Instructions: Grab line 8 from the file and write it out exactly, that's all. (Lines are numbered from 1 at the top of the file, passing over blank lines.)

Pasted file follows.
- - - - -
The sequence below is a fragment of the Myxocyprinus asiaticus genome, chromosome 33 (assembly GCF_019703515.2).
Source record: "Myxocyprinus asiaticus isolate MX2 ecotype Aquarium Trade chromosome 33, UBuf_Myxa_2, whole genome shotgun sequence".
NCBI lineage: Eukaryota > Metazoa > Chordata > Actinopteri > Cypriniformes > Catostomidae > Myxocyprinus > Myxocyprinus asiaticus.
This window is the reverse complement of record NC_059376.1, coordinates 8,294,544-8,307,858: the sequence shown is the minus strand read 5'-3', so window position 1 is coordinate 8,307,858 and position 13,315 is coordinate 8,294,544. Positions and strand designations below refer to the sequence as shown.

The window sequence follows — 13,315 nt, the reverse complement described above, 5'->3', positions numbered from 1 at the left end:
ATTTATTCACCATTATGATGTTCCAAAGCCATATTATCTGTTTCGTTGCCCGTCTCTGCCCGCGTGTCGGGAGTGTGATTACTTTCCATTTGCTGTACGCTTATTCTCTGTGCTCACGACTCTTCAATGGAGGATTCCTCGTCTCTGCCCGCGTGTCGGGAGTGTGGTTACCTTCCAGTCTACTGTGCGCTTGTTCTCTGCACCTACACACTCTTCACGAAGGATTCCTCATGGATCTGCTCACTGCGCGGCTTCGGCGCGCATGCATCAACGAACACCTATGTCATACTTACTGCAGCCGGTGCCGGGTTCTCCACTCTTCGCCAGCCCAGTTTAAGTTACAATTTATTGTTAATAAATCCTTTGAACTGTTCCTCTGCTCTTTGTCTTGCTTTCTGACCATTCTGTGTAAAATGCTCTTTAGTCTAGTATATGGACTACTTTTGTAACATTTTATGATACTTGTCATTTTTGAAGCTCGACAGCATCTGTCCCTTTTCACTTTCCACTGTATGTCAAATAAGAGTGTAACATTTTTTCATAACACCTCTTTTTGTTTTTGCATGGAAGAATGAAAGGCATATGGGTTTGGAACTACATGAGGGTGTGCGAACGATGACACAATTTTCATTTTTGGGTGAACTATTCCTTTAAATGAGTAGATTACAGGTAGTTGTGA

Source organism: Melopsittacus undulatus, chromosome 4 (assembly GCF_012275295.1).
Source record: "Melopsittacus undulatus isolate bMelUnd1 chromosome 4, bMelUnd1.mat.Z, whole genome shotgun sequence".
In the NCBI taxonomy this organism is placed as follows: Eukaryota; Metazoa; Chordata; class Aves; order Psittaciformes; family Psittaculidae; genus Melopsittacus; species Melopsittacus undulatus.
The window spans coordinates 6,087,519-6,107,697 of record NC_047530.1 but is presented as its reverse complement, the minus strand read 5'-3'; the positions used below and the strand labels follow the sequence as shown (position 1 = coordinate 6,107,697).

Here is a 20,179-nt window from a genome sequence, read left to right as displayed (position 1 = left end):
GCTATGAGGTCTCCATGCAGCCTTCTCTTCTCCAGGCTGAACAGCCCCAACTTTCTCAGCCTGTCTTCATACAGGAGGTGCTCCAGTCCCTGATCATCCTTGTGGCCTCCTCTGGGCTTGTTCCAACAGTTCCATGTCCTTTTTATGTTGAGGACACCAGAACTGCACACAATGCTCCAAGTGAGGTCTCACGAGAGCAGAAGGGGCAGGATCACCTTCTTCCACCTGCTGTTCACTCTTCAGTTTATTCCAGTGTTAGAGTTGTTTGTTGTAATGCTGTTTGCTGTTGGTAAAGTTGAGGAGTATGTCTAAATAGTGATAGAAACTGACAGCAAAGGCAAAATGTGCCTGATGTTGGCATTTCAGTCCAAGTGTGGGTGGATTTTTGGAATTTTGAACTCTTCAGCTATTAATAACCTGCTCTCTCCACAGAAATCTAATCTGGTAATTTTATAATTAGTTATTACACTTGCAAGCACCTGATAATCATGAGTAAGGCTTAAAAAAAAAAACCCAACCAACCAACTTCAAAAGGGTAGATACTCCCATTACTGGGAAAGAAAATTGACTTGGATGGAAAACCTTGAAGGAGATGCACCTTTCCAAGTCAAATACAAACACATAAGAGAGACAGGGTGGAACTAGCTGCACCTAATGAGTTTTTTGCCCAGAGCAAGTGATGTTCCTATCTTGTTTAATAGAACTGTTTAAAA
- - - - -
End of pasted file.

Source record: "Melopsittacus undulatus isolate bMelUnd1 chromosome 4, bMelUnd1.mat.Z, whole genome shotgun sequence".